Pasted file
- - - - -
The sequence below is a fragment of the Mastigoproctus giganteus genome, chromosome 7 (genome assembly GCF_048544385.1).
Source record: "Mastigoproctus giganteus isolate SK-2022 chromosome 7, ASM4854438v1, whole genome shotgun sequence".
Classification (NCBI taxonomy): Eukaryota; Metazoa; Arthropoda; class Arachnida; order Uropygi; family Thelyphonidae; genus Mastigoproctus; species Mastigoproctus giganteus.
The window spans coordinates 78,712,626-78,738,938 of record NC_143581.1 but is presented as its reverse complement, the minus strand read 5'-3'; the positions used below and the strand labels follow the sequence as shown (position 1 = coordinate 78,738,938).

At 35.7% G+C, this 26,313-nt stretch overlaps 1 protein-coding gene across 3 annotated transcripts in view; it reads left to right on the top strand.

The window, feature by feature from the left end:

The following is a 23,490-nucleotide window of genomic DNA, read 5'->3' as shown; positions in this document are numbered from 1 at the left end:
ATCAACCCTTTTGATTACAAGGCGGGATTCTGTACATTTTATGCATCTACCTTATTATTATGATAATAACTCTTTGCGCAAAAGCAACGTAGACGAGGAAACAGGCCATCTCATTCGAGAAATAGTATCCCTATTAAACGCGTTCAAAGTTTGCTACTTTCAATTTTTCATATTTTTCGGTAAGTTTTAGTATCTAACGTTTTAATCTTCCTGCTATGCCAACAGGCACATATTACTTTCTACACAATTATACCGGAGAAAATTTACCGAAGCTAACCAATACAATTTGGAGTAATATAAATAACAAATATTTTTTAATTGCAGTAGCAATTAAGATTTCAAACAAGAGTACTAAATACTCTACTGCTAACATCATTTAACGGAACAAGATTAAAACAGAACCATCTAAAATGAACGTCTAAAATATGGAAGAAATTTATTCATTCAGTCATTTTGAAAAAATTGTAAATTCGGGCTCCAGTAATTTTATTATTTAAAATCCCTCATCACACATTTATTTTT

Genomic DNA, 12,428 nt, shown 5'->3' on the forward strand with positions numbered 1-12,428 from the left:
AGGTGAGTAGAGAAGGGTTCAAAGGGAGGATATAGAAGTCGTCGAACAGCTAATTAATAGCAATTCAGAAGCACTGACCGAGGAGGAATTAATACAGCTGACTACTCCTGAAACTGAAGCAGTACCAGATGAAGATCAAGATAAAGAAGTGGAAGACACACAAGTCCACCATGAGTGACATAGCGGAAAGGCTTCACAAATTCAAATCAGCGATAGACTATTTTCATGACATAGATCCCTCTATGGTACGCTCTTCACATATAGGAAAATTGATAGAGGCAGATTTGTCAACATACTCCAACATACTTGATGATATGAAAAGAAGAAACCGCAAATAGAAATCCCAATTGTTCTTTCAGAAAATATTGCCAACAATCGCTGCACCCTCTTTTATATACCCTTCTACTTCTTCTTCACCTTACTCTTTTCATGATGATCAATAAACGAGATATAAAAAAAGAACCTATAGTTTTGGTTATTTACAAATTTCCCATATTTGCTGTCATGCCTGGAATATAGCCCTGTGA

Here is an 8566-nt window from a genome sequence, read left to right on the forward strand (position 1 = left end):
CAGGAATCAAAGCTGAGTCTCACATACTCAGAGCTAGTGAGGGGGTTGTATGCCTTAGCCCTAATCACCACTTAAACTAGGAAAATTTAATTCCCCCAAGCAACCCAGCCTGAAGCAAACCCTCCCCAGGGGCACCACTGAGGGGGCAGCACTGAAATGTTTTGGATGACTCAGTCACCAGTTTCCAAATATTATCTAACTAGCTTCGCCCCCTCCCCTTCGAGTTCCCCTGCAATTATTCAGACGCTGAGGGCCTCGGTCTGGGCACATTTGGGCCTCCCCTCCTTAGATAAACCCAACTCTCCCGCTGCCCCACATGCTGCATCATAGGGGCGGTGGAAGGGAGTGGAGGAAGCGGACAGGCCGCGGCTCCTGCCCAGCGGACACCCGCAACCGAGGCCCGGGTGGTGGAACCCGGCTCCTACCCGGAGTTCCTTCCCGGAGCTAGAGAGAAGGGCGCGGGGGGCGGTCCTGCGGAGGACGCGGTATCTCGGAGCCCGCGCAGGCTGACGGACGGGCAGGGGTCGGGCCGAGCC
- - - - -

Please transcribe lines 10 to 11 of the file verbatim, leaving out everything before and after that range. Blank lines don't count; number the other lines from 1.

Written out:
AGGTGAGTAGAGAAGGGTTCAAAGGGAGGATATAGAAGTCGTCGAACAGCTAATTAATAGCAATTCAGAAGCACTGACCGAGGAGGAATTAATACAGCTGACTACTCCTGAAACTGAAGCAGTACCAGATGAAGATCAAGATAAAGAAGTGGAAGACACACAAGTCCACCATGAGTGACATAGCGGAAAGGCTTCACAAATTCAAATCAGCGATAGACTATTTTCATGACATAGATCCCTCTATGGTACGCTCTTCACATATAGGAAAATTGATAGAGGCAGATTTGTCAACATACTCCAACATACTTGATGATATGAAAAGAAGAAACCGCAAATAGAAATCCCAATTGTTCTTTCAGAAAATATTGCCAACAATCGCTGCACCCTCTTTTATATACCCTTCTACTTCTTCTTCACCTTACTCTTTTCATGATGATCAATAAACGAGATATAAAAAAAGAACCTATAGTTTTGGTTATTTACAAATTTCCCATATTTGCTGTCATGCCTGGAATATAGCCCTGTGA

Here is an 8566-nt window from a genome sequence, read left to right on the forward strand (position 1 = left end):